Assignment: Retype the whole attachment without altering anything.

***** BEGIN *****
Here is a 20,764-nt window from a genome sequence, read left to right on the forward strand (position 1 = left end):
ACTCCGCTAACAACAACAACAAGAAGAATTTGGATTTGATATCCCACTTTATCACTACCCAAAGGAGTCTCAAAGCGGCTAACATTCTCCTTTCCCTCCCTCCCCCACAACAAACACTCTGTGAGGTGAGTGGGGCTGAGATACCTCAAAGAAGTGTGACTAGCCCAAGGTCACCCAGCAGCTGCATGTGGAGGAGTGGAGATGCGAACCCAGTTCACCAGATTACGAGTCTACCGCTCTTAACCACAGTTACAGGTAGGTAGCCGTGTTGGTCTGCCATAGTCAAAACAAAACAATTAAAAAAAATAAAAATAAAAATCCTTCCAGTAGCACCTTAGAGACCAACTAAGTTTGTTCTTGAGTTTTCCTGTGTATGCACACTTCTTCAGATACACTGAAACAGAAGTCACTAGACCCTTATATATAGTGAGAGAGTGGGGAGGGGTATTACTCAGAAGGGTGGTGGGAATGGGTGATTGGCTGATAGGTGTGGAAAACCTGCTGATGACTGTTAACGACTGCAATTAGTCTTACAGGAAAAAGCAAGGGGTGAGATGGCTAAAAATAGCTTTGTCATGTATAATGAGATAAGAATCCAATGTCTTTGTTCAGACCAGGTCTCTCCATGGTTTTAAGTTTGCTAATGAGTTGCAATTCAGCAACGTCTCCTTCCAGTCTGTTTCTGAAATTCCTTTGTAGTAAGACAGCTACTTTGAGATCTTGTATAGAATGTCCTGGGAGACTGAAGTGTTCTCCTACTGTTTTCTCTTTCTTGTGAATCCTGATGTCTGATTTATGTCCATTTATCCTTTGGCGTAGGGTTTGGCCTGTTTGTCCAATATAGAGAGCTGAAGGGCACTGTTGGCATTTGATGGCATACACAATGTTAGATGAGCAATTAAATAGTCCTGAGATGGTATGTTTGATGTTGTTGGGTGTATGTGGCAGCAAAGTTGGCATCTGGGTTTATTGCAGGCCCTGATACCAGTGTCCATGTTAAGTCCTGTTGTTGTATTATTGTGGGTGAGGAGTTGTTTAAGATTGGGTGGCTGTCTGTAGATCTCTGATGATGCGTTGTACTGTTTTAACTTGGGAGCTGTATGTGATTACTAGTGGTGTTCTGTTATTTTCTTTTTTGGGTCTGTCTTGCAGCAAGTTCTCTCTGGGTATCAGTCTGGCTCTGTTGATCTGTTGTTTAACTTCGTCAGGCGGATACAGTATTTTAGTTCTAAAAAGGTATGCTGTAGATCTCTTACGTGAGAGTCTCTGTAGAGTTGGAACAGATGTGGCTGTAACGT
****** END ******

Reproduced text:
Here is a 20,764-nt window from a genome sequence, read left to right on the forward strand (position 1 = left end):
ACTCCGCTAACAACAACAACAAGAAGAATTTGGATTTGATATCCCACTTTATCACTACCCAAAGGAGTCTCAAAGCGGCTAACATTCTCCTTTCCCTCCCTCCCCCACAACAAACACTCTGTGAGGTGAGTGGGGCTGAGATACCTCAAAGAAGTGTGACTAGCCCAAGGTCACCCAGCAGCTGCATGTGGAGGAGTGGAGATGCGAACCCAGTTCACCAGATTACGAGTCTACCGCTCTTAACCACAGTTACAGGTAGGTAGCCGTGTTGGTCTGCCATAGTCAAAACAAAACAATTAAAAAAAATAAAAATAAAAATCCTTCCAGTAGCACCTTAGAGACCAACTAAGTTTGTTCTTGAGTTTTCCTGTGTATGCACACTTCTTCAGATACACTGAAACAGAAGTCACTAGACCCTTATATATAGTGAGAGAGTGGGGAGGGGTATTACTCAGAAGGGTGGTGGGAATGGGTGATTGGCTGATAGGTGTGGAAAACCTGCTGATGACTGTTAACGACTGCAATTAGTCTTACAGGAAAAAGCAAGGGGTGAGATGGCTAAAAATAGCTTTGTCATGTATAATGAGATAAGAATCCAATGTCTTTGTTCAGACCAGGTCTCTCCATGGTTTTAAGTTTGCTAATGAGTTGCAATTCAGCAACGTCTCCTTCCAGTCTGTTTCTGAAATTCCTTTGTAGTAAGACAGCTACTTTGAGATCTTGTATAGAATGTCCTGGGAGACTGAAGTGTTCTCCTACTGTTTTCTCTTTCTTGTGAATCCTGATGTCTGATTTATGTCCATTTATCCTTTGGCGTAGGGTTTGGCCTGTTTGTCCAATATAGAGAGCTGAAGGGCACTGTTGGCATTTGATGGCATACACAATGTTAGATGAGCAATTAAATAGTCCTGAGATGGTATGTTTGATGTTGTTGGGTGTATGTGGCAGCAAAGTTGGCATCTGGGTTTATTGCAGGCCCTGATACCAGTGTCCATGTTAAGTCCTGTTGTTGTATTATTGTGGGTGAGGAGTTGTTTAAGATTGGGTGGCTGTCTGTAGATCTCTGATGATGCGTTGTACTGTTTTAACTTGGGAGCTGTATGTGATTACTAGTGGTGTTCTGTTATTTTCTTTTTTGGGTCTGTCTTGCAGCAAGTTCTCTCTGGGTATCAGTCTGGCTCTGTTGATCTGTTGTTTAACTTCGTCAGGCGGATACAGTATTTTAGTTCTAAAAAGGTATGCTGTAGATCTCTTACGTGAGAGTCTCTGTAGAGTTGGAACAGATGTGGCTGTAACGT